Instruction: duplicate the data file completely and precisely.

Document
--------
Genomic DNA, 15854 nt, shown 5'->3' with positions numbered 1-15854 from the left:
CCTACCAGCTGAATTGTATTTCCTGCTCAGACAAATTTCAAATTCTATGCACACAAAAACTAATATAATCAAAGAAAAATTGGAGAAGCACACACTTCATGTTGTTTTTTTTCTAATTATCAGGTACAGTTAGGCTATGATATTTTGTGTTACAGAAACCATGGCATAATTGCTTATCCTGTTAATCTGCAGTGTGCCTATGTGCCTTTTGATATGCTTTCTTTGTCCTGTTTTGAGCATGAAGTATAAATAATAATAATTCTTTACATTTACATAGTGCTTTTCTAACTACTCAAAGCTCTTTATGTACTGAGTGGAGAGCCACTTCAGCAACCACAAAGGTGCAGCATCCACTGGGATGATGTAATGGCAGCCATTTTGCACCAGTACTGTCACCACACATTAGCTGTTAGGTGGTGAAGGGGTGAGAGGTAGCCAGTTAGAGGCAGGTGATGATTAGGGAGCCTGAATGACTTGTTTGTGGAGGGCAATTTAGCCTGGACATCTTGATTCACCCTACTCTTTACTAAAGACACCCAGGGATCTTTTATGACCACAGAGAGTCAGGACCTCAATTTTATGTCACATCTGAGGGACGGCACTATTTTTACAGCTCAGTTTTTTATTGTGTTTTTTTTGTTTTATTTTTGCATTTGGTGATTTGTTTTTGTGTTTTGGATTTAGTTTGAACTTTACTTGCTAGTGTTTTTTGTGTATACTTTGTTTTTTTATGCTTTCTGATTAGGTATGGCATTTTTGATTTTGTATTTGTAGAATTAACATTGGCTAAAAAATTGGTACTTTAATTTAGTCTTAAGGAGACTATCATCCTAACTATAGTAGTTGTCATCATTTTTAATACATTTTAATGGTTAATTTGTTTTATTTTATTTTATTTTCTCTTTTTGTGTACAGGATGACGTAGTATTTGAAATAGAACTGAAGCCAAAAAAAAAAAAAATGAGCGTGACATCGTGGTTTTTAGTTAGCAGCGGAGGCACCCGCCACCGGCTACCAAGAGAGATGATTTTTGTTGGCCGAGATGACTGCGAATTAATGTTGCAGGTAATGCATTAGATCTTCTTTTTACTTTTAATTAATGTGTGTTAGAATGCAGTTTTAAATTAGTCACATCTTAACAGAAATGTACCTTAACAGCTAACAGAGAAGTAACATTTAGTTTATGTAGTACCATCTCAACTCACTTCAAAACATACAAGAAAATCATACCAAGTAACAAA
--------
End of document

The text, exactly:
Genomic DNA, 15854 nt, shown 5'->3' with positions numbered 1-15854 from the left:
CCTACCAGCTGAATTGTATTTCCTGCTCAGACAAATTTCAAATTCTATGCACACAAAAACTAATATAATCAAAGAAAAATTGGAGAAGCACACACTTCATGTTGTTTTTTTTCTAATTATCAGGTACAGTTAGGCTATGATATTTTGTGTTACAGAAACCATGGCATAATTGCTTATCCTGTTAATCTGCAGTGTGCCTATGTGCCTTTTGATATGCTTTCTTTGTCCTGTTTTGAGCATGAAGTATAAATAATAATAATTCTTTACATTTACATAGTGCTTTTCTAACTACTCAAAGCTCTTTATGTACTGAGTGGAGAGCCACTTCAGCAACCACAAAGGTGCAGCATCCACTGGGATGATGTAATGGCAGCCATTTTGCACCAGTACTGTCACCACACATTAGCTGTTAGGTGGTGAAGGGGTGAGAGGTAGCCAGTTAGAGGCAGGTGATGATTAGGGAGCCTGAATGACTTGTTTGTGGAGGGCAATTTAGCCTGGACATCTTGATTCACCCTACTCTTTACTAAAGACACCCAGGGATCTTTTATGACCACAGAGAGTCAGGACCTCAATTTTATGTCACATCTGAGGGACGGCACTATTTTTACAGCTCAGTTTTTTATTGTGTTTTTTTTGTTTTATTTTTGCATTTGGTGATTTGTTTTTGTGTTTTGGATTTAGTTTGAACTTTACTTGCTAGTGTTTTTTGTGTATACTTTGTTTTTTTATGCTTTCTGATTAGGTATGGCATTTTTGATTTTGTATTTGTAGAATTAACATTGGCTAAAAAATTGGTACTTTAATTTAGTCTTAAGGAGACTATCATCCTAACTATAGTAGTTGTCATCATTTTTAATACATTTTAATGGTTAATTTGTTTTATTTTATTTTATTTTCTCTTTTTGTGTACAGGATGACGTAGTATTTGAAATAGAACTGAAGCCAAAAAAAAAAAAAATGAGCGTGACATCGTGGTTTTTAGTTAGCAGCGGAGGCACCCGCCACCGGCTACCAAGAGAGATGATTTTTGTTGGCCGAGATGACTGCGAATTAATGTTGCAGGTAATGCATTAGATCTTCTTTTTACTTTTAATTAATGTGTGTTAGAATGCAGTTTTAAATTAGTCACATCTTAACAGAAATGTACCTTAACAGCTAACAGAGAAGTAACATTTAGTTTATGTAGTACCATCTCAACTCACTTCAAAACATACAAGAAAATCATACCAAGTAACAAA